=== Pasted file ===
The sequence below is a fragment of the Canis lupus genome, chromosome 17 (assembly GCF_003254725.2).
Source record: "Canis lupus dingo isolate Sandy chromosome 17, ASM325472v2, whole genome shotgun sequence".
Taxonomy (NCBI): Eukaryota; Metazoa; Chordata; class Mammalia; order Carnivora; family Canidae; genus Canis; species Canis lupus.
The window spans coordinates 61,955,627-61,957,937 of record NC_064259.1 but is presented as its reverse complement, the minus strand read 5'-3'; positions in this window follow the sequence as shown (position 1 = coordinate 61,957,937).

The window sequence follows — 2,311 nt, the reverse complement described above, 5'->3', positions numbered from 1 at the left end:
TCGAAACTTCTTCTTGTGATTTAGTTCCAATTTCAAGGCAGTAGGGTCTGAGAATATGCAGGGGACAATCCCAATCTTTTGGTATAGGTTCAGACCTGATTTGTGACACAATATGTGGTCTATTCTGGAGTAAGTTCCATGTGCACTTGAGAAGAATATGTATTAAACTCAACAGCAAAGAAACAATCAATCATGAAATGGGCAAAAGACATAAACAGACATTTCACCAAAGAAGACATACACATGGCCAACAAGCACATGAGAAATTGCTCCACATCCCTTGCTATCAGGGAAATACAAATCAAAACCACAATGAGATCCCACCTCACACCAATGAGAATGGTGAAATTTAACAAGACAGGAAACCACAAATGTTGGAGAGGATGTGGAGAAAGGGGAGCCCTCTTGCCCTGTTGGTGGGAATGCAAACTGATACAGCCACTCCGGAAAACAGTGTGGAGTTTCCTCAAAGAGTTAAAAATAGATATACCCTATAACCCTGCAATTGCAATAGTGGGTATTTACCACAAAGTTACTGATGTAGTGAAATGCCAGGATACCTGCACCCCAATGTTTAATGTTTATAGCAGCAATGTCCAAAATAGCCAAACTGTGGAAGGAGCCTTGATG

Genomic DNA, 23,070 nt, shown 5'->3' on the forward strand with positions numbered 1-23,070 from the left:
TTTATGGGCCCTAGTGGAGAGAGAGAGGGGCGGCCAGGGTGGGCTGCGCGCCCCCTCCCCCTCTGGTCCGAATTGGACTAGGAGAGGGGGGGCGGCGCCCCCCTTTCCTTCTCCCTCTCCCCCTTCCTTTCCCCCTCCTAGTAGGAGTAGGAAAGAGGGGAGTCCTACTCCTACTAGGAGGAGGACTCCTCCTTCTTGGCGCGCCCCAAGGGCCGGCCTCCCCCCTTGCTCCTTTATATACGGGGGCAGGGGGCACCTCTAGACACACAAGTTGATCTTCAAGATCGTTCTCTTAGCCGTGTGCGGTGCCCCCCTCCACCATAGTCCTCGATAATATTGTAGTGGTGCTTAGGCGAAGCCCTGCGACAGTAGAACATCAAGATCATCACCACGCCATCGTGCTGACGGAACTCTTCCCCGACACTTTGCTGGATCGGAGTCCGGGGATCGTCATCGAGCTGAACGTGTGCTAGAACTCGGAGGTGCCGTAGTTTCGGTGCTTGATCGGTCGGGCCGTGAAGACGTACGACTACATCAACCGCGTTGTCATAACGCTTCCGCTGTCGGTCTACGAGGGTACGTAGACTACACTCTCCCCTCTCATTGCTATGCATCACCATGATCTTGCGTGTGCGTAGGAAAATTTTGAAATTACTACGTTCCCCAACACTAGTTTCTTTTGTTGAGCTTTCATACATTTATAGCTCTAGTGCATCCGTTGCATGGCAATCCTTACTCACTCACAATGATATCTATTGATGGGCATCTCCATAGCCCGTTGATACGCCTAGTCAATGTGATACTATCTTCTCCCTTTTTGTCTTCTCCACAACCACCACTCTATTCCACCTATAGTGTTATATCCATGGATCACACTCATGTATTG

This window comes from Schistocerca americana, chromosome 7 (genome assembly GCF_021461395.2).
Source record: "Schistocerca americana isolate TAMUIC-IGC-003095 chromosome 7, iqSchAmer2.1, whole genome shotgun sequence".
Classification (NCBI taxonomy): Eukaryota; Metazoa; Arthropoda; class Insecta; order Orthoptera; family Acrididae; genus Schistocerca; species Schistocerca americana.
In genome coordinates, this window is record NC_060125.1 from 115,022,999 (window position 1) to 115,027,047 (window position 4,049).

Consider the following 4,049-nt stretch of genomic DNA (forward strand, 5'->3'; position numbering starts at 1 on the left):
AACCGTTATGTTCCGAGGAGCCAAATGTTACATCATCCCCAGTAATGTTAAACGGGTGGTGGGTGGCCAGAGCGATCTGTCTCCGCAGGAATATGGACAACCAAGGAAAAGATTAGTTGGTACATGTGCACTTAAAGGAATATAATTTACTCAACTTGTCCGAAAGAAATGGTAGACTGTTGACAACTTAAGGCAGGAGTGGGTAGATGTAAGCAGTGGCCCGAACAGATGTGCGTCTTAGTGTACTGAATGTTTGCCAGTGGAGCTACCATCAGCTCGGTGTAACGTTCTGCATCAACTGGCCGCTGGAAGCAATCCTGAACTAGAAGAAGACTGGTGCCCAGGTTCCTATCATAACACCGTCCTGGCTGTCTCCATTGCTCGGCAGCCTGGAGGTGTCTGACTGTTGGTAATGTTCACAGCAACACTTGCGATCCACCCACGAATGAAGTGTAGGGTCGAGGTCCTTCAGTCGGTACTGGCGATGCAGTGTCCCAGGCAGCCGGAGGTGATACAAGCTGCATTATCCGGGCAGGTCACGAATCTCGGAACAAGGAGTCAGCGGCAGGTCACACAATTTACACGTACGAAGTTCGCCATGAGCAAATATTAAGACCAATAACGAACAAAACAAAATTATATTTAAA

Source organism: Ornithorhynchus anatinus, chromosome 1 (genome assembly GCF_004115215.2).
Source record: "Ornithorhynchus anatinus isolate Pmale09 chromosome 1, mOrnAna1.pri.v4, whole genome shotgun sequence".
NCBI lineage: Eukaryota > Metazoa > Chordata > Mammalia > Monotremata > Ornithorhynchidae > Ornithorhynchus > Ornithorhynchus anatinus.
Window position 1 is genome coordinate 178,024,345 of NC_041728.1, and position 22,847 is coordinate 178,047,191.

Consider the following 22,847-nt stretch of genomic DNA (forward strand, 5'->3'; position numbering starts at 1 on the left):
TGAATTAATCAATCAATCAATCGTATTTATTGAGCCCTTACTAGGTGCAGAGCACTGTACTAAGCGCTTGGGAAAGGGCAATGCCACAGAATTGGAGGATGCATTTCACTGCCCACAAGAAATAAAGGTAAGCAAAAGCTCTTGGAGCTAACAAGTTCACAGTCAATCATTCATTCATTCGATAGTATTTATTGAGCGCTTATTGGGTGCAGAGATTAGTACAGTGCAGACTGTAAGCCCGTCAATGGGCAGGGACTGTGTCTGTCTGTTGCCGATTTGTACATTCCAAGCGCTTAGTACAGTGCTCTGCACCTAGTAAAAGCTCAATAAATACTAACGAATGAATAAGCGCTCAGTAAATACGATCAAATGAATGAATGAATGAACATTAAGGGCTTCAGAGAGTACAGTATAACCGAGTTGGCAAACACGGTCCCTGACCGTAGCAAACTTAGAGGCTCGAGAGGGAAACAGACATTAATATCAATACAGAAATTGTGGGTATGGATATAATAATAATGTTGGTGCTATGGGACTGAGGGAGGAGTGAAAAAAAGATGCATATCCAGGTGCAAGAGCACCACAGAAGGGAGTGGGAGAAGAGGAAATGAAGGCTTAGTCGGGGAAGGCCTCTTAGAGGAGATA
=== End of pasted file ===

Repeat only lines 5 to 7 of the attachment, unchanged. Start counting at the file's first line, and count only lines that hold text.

The window sequence follows — 2,311 nt, the reverse complement described above, 5'->3', positions numbered from 1 at the left end:
TCGAAACTTCTTCTTGTGATTTAGTTCCAATTTCAAGGCAGTAGGGTCTGAGAATATGCAGGGGACAATCCCAATCTTTTGGTATAGGTTCAGACCTGATTTGTGACACAATATGTGGTCTATTCTGGAGTAAGTTCCATGTGCACTTGAGAAGAATATGTATTAAACTCAACAGCAAAGAAACAATCAATCATGAAATGGGCAAAAGACATAAACAGACATTTCACCAAAGAAGACATACACATGGCCAACAAGCACATGAGAAATTGCTCCACATCCCTTGCTATCAGGGAAATACAAATCAAAACCACAATGAGATCCCACCTCACACCAATGAGAATGGTGAAATTTAACAAGACAGGAAACCACAAATGTTGGAGAGGATGTGGAGAAAGGGGAGCCCTCTTGCCCTGTTGGTGGGAATGCAAACTGATACAGCCACTCCGGAAAACAGTGTGGAGTTTCCTCAAAGAGTTAAAAATAGATATACCCTATAACCCTGCAATTGCAATAGTGGGTATTTACCACAAAGTTACTGATGTAGTGAAATGCCAGGATACCTGCACCCCAATGTTTAATGTTTATAGCAGCAATGTCCAAAATAGCCAAACTGTGGAAGGAGCCTTGATG

Genomic DNA, 23,070 nt, shown 5'->3' on the forward strand with positions numbered 1-23,070 from the left: